What do the following tweets have in common?
Okay, they’re all tweets by me, obviously, but there’s something else: all three are tweets that were favorited by one of my students.
I’ve written before about teens at my school defying prevailing wisdom that teens don’t tweet, about my initial freakout when I discovered students were following me and my ultimate decision to keep tweeting publicly. Since then, things have really exploded: more than a quarter of my 546 followers are current or former students.
Now, I should mention that not all Twitter ventures in my school have been entirely successful. This fall, administrators decided to move daily announcements from their traditional morning reading over the intercom to social media. The school unveiled its official Facebook page and Twitter feed, and one of our assistant principals started condensing announcements into 140 character versions. We even enlisted student models with laptops and phones to produce a slick print marketing campaign.
And then the whole thing flopped.
At this point our AP still tweets, but the announcements are back on the intercom. Why? Students recoiled at the idea of an authority figure being able to read their tweets if they followed the official feed. (Which I still find a little odd, because they could easily set their profiles to private, and many students with public profiles still follow me and a handful of other teachers in the building.)
So why are my tweets more successful? I’m sure some of it has to do with my utter lack of authority–students don’t see me as someone who’s out to bust them for what they say. (I don’t think the administration is, either; they have better things to do than sift through Twitter feeds all day. But I also don’t follow students back, so I only see their tweets if they’re directly mentioning me with an @ reply.)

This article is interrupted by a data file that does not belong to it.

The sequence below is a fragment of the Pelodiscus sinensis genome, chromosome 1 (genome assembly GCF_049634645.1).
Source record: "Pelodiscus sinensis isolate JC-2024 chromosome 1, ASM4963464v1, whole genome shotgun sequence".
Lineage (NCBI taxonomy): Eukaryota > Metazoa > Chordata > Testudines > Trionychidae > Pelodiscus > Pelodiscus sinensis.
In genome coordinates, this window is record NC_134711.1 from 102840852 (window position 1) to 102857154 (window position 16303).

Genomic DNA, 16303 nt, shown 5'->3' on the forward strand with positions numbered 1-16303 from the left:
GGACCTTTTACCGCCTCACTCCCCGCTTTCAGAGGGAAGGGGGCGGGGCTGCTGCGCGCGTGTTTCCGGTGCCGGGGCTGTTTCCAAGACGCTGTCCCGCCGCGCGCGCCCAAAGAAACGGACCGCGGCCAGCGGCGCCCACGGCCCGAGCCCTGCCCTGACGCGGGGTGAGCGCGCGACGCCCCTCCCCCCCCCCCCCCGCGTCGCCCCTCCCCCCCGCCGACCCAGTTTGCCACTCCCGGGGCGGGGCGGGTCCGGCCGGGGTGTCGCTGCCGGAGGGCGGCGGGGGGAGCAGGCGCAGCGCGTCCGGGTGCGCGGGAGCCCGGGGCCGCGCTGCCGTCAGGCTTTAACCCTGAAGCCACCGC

No doubt some of the appeal is that I do actively try to be funny. Turning something frustrating from my day into a joke helps me take control of the situation, and it’s better than stewing about it for hours. And when my students retweet or favorite a pithy remark about finding gross things hidden in the library or keyboards stripped of their keys, maybe their followers will think twice (or at least once) about making someone else clean up after them.
Ultimately, though, I’m most excited about Twitter as a tool to connect with my students when other methods fail. During standardized testing the library was closed for three days in a row, our bell schedule was disrupted and we couldn’t make any announcements over the intercom. So when a copy of Hunger Games was returned, at first I didn’t know how to get it to the student who was next in line. Ordinarily I have the main office page students during passing periods, but it was early in the morning and I wasn’t sure when we’d be able to make announcements again. So, on a lark, I tweeted the student, who I knew was following me, to let him know that I’d leave the book in the main office.
How do you use Twitter with teens?